Senior Pet Activity Levels, Cat Eating Carpet

Posted on: August 31st, 2011 by

Hi, I’m Dr. Fiona Caldwell and I’m a practicing veterinarian at Idaho Veterinary Hospital. I’m at home today answering some questions from Pets Best Facebook page.

The first one comes from Tony, who asks, “I have a mixed breed Chihuahua/Pekingese that will be 20 years old in October. She still wants to play but tires out easily. Is this normal?”

Absolutely. 20 in dog years is probably over 100 in people years, so you’re definitely doing something right to have your dog around for as long as she has been. She’s certainly an older geriatric dog, and I think having a little less energy and tiring more easily is pretty common. Definitely keep up with your regular vet checks for older pets so you can make sure everything’s going well.

The next one comes from Crystal who says, “My 13-year-old male cat eats the fuzz off the carpet. I’m worried this will clog his system.”

I’m a little worried about this, too. Carpet fuzz and other cloth and string and that type of thing really aren’t great for cats to ingest. Unfortunately, I don’t have a great solution for you other than getting rid of your carpets, which may not be something that you’re interested in doing. In the meantime, things you want to watch for would be excessive vomiting and not eating anything. If he seems like he’s off, I would definitely get him checked out.
www.petsbest.com

Lucky little Tulah

Posted on: August 30th, 2011 by

Tulah, a dog insurance enthusiast, looks at the camera.

By: Dr. Fiona Caldwell
For Pets Best Insurance

The story about how Tulah came to be a part of my family is at the same time heart-wrenching and heart-warming. She has unwavering optimism and is unconditionally loving despite her rough start. She is a huge fluff ball of fur, with a tiny little body in the center. She is likely a Pomeranian-American Eskimo mix. These days she enjoys eating, sleeping on the couch, treats, playing with her little Shih Tzu brother and, oh, did I mention eating? Her life wasn’t always so easy though.

Tulah was brought to my clinic early one morning in a box. Somebody had hit her with their car. Thankfully they stopped, but chose to put her on the nearest doorstep instead of bringing her to an emergency veterinarian. The doorstep she was placed on did not belong to her, but the family brought her to us anyway. She never cried, and despite being badly injured she licked everyone that came near her. She still does this, unfortunately…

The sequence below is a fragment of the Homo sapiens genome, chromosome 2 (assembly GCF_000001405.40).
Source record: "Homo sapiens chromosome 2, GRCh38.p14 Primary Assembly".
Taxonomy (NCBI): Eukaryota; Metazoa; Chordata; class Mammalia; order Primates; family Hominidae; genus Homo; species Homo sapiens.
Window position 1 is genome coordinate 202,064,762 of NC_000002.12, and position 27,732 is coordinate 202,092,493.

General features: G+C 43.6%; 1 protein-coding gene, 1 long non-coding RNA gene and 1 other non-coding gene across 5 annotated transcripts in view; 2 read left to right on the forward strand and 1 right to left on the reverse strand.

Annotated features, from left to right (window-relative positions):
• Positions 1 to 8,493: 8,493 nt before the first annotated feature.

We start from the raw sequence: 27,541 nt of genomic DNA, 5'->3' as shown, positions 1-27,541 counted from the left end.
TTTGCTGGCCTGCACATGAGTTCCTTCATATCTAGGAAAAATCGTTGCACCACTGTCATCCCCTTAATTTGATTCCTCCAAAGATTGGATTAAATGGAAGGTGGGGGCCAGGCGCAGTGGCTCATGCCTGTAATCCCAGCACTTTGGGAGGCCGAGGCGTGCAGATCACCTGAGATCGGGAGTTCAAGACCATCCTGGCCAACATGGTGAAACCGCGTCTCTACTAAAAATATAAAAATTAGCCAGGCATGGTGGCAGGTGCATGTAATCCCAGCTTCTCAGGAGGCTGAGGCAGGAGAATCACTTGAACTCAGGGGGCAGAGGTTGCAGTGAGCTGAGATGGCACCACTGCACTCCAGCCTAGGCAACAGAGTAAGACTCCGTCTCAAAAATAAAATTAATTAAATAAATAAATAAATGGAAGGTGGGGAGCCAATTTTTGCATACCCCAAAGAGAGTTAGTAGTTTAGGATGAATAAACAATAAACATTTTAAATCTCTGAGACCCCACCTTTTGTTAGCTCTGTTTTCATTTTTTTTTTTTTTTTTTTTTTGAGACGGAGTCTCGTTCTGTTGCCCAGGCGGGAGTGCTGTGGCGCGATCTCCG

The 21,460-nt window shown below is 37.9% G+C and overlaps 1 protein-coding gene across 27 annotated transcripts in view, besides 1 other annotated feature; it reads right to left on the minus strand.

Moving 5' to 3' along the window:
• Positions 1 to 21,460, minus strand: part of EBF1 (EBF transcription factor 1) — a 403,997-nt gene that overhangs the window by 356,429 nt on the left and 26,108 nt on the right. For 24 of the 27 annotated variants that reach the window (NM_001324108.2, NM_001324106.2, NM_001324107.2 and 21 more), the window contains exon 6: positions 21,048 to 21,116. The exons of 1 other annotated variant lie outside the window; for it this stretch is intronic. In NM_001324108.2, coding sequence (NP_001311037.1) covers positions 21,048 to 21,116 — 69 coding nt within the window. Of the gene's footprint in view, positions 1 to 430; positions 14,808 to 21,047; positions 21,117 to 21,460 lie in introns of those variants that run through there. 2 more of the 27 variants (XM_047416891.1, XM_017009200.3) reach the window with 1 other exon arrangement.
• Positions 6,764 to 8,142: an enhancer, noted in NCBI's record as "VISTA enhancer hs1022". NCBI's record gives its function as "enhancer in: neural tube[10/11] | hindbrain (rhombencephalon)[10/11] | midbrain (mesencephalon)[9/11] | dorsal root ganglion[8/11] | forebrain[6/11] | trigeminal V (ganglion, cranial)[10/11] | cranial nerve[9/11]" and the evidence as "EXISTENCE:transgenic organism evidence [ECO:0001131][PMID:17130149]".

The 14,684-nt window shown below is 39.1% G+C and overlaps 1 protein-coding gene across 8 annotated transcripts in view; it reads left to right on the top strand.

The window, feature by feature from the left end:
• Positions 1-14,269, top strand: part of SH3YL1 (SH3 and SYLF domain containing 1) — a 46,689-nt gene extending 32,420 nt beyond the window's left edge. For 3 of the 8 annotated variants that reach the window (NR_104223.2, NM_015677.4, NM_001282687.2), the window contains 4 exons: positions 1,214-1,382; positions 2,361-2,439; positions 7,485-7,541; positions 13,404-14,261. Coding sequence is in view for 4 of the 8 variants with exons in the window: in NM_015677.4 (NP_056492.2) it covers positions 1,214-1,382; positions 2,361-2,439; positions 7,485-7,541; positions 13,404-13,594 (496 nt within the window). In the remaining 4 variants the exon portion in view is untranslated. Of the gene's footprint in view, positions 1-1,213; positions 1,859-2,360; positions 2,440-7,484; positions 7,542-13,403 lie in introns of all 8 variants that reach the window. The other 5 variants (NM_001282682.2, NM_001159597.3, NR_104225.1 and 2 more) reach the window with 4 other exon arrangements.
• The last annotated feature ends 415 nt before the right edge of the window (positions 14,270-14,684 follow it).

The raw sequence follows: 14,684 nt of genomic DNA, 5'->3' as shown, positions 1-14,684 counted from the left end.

Because the family did not own her and didn’t have dog insurance for Tulah, they could not assume financial responsibility. Nobody responded to the ads placed about a found dog. There were also no “Missing Dog” descriptions that matched hers and she didn’t have a microchip or a collar with tags and, thus, she became our clinic’s property. The decision was made to try to save her, even though nobody claimed her, or would pay for her care.

After stabilizing her and treating her for pain and shock, radiographs where taken to better diagnose her underlying injuries. She was unable to walk and xrays showed she had a fractured right femur and a badly shattered pelvis. One of the fractures in her pelvis went through the acetabulum, which is the ‘socket’ portion of the ‘ball and socket’ hip joint. This can be very tricky to fix; if alignment is a little off, the ‘ball’ will not fit into the ‘socket’ and it’s very painful. Unfortunately, the decision was made that in order to save her, she would have to lose her right hind leg. Because accidents like Tulah’s can be pricey and accidents like these can happen at any time, pet owners should sign their pets up for pet insurance. In this case, the veterinary hospital absorbed her treatment cost.

Tulah’s surgery went very well and she woke up without complaining. She would carefully wag her pom-pom tail when anyone walked by her kennel. The staff quickly fell in love with her. However, Tulah was having another potentially serious problem. As a result of the injuries to her lower spine and pelvis, she had lost the ability to control her bladder and colon; she was incontinent. If this didn’t resolve, she would not be a good candidate for re-homing and would like be euthanized. Slowly over several days this improved, and soon she was able to hold her urine and stool normally.

After about a week in the hospital Tulah went home with one of our veterinary technicians who agreed to foster her until she was healthy enough to find a permanent home. She had to be crated and confined for 6 to 8 weeks while her broken pelvis healed. She also had to re-learn to use only three legs to get around. Tulah is a quick learner though, and she displayed such amazing optimism and spunk despite her handicap. After she healed, it was time to find a more permanent home for her. She stayed in the clinic for a few days and watched me with pleading eyes, imploring me to take her home. Ok I thought, just a trial run in our house, if it doesn’t work out, she’ll go back… The rest is history. Tulah became a member of the family.

Most people don’t even realize she only has three legs. She is quick, nimble and optimistic, and also one of the happiest dogs I know. I’m not sure who is more thankful for her being a part of my family, Tulah, or me.